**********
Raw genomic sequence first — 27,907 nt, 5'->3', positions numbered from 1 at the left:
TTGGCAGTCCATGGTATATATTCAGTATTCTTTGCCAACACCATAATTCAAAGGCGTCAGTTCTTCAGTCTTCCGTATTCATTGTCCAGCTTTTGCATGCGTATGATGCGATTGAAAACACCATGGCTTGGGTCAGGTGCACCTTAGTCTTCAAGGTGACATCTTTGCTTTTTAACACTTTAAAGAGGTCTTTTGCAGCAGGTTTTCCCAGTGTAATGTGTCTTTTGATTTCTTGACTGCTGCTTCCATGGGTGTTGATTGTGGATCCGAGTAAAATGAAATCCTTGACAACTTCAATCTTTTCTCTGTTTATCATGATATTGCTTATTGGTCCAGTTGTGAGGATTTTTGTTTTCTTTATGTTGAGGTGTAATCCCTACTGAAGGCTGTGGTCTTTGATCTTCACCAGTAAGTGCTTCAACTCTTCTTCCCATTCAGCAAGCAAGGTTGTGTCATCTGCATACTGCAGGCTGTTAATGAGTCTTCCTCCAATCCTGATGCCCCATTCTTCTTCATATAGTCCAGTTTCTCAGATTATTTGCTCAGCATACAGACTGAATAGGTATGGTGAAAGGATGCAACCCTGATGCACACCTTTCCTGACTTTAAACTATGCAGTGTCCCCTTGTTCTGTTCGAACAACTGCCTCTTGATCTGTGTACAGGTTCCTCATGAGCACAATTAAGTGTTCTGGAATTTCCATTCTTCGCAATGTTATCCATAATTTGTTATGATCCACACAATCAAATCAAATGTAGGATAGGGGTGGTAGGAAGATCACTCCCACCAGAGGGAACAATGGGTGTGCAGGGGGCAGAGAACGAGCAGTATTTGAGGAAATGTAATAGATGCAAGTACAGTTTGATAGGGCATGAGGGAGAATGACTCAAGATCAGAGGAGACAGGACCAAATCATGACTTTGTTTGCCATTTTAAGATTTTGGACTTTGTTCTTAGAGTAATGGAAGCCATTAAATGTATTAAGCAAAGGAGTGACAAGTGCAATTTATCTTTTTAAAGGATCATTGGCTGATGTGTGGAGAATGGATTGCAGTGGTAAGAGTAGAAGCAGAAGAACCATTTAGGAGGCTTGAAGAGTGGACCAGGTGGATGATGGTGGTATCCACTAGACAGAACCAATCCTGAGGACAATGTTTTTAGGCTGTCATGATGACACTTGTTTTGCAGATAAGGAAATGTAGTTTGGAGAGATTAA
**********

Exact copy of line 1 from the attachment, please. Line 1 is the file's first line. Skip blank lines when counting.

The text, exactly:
Raw genomic sequence first — 27,907 nt, 5'->3', positions numbered from 1 at the left: